As early educators, we’re well aware of the chaos COVID-19 caused in our profession. Many of us are still grappling with pandemic-related financial shortfalls, staffing shortages, and an increase in challenging behavior among the children in our classrooms or programs—along with the stress such difficulties bring.
In her work as the Training Specialist for the Central Massachusetts StrongStart Professional Development Center (PDC), and as owner and president of the Institute for Education and Professional Development, Jody Figuerido, Ph.D., has observed these struggles in real-time and was concerned about their effect on young children’s learning and development as well as the impact on the educators.
Wanting to reach more educators than she could help as an individual trainer, Dr. Figuerido and fellow Central MA StrongStart Lead Coach, Kara Lehane, developed the StrongStart Professional Learning Community (PLC) Building Blocks for Preschool. The first two PLCs in the series focus on children 3-5 and include Schedules, Routines and Transitions and Creating Connection with Children.
The Building Block series focuses on the foundational elements of quality early education and care practices starting with relationships and the provision of a supportive environment for each child and family. Building Blocks has expanded to include a track for infants and toddlers (written by Central Mass PDC Coordinator Mary Watson Avery) and an out-of-school time track (written by Central Mass PDC Coach and Trainer Shakesha Thompson).
Most notably, according to Figuerido, the ECE staffing crisis resulted in an influx of newer and less experienced early education staff into classrooms. With little time to train new staff, we saw the need to help by developing the Building Block series. Building Blocks was created to help educators learn the “why” of best practices, “what” it looks like, and “how” to do it!
“We wanted to help these new educators really understand the important role they play with children. What they do can make a huge difference in a child’s life, even if the child has experienced trauma or if their home life is unstable,” Figuerido said. “Early educators can be that person who makes that difference in a child’s life. We really wanted to bring that home and have educators understand that connecting with and supporting each child is vital. We want each child to thrive in our programs.”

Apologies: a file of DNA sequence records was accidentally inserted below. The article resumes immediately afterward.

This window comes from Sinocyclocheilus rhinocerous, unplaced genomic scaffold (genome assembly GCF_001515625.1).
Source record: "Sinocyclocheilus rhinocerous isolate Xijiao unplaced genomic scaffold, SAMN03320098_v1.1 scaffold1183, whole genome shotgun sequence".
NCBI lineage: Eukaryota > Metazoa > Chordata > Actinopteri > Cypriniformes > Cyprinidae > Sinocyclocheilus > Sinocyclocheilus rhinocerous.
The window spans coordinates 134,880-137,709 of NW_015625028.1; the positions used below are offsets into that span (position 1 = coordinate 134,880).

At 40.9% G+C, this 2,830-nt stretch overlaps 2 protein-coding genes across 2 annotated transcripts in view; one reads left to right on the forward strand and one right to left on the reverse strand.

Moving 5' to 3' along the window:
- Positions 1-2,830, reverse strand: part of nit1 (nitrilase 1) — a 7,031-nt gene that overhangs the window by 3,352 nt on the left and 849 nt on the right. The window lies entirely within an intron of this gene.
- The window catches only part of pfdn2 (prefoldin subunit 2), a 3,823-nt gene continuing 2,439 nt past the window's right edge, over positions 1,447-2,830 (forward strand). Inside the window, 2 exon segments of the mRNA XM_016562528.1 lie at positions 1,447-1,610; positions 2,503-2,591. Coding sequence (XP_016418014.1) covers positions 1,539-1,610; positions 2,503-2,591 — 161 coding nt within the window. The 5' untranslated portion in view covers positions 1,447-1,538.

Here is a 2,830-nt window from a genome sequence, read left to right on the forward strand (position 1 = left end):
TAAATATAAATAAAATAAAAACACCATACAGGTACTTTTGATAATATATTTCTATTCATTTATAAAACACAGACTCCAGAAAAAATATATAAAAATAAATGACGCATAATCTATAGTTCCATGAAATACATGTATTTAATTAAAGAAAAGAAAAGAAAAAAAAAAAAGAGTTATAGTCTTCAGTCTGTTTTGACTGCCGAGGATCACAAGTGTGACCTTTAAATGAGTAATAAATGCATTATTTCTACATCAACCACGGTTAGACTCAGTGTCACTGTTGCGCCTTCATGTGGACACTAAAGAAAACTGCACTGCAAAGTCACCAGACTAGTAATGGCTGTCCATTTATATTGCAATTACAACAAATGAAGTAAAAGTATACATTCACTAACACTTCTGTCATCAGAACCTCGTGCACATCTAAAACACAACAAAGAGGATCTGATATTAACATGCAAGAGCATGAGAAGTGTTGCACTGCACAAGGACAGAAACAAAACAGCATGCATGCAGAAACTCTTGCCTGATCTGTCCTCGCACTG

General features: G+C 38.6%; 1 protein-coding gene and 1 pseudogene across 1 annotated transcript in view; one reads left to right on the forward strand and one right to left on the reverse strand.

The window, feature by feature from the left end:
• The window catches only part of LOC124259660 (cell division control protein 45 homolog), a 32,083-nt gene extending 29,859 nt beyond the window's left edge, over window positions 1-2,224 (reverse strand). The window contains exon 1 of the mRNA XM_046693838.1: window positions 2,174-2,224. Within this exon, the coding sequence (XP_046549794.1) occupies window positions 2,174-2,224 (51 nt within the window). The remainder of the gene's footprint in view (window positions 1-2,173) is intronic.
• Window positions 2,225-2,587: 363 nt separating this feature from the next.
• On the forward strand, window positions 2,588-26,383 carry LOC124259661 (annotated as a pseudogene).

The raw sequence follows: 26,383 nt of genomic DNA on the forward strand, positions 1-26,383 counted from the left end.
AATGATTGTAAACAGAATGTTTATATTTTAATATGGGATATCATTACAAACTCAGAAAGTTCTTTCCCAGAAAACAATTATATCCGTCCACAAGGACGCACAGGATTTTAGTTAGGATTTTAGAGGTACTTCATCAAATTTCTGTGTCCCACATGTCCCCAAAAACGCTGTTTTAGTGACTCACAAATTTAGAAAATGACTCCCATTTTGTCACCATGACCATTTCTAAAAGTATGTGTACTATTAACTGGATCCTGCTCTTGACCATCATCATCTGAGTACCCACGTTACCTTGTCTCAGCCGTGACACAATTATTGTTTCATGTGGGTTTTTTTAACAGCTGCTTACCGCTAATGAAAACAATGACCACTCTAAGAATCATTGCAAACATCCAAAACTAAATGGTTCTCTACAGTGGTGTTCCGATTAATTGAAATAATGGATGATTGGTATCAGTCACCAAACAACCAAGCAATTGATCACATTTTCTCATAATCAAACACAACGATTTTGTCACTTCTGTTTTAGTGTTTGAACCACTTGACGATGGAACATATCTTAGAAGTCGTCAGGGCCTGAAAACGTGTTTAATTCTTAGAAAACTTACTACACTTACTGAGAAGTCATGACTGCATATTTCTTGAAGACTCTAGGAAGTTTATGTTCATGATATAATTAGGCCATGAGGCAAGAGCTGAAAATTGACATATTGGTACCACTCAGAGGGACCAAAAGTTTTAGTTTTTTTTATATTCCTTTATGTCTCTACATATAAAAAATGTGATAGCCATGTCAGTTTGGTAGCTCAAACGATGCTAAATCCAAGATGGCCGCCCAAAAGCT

It is important for educators to be aware of the effects that their tone of voice, body language, and what they say have on children. Also, we all have biases and “hot buttons” that impact our interactions with children, said Figuerido. The first step is forming a positive relationship with each child in their classroom or program- and each child is different – is to get to know them including what they are interested in and their approaches to play and learning. We have designed our PLCs to help with this. We realize it is not always easy but it’s vital.
Figuerido said she believes the presence of a consistent, supportive environment and educators that are responsive and able to connect with children are key to preventing challenging behaviors in the classroom. She designed the Building Blocks curriculum with that in mind.
The first module of Building Blocks for Preschoolers, for instance, focuses on helping educators to recognize ways the learning environment affects children. Schedules, routines, and transitions not only promote engagement but can prevent challenging behaviors from occurring in the first place. The second module (these do not need to be taken in any order) of the Building Blocks is Creating Connections with Children.”
“With consistent schedules, routines, and transitions, along with caring relationships between the educator and child, you can eliminate many of the challenging behaviors,” said Figuerido.
In building a course to teach these skills, Figuerido and Lehane used a framework that provides systemic support for educators through well-defined, evidenced-based policies and procedures and prioritizes partnerships with families as its foundation.
Figuerido attributes Building Blocks’ popularity to the fact that it fills needs among ECE educators that they have observed in the field or heard about through the PDC. Schedules, Routines and Transitions, the first in the Building Blocks series, has been translated into five languages, which was also based on needs they saw in the field. “We see needs in the early education and care field and we consider how we can support this need through reflection on current practices and sharing practical strategies to support the identified goals of the PLC,” Figuerido said.
She added that the Building Blocks PLC, which also acknowledges the stress that early educators are working under, fosters connections among participants—including the facilitators—which adds to its popularity. “We do talk about our own stress and pausing for a moment before we react in a situation, as we teach the children to do. I think these topics have connected with people both in their professional and their personal lives; we’re connecting to what really matters to people,” said Figuerido.
“Our trainees have to know why the topic being covered is important, identifying how attending this training can help educators to reflect on current practices, and consider changes that might help.” “One way to encourage participants in a PLC to consider new information is to reflect on why they entered the field, tap into their passion and their goals for their classroom/program. Once we consider our significant impact on each child, we are more open to considering what we can do to make each child’s experience the best it can be. What better goal is there in life than to make a positive difference in the life of a child?”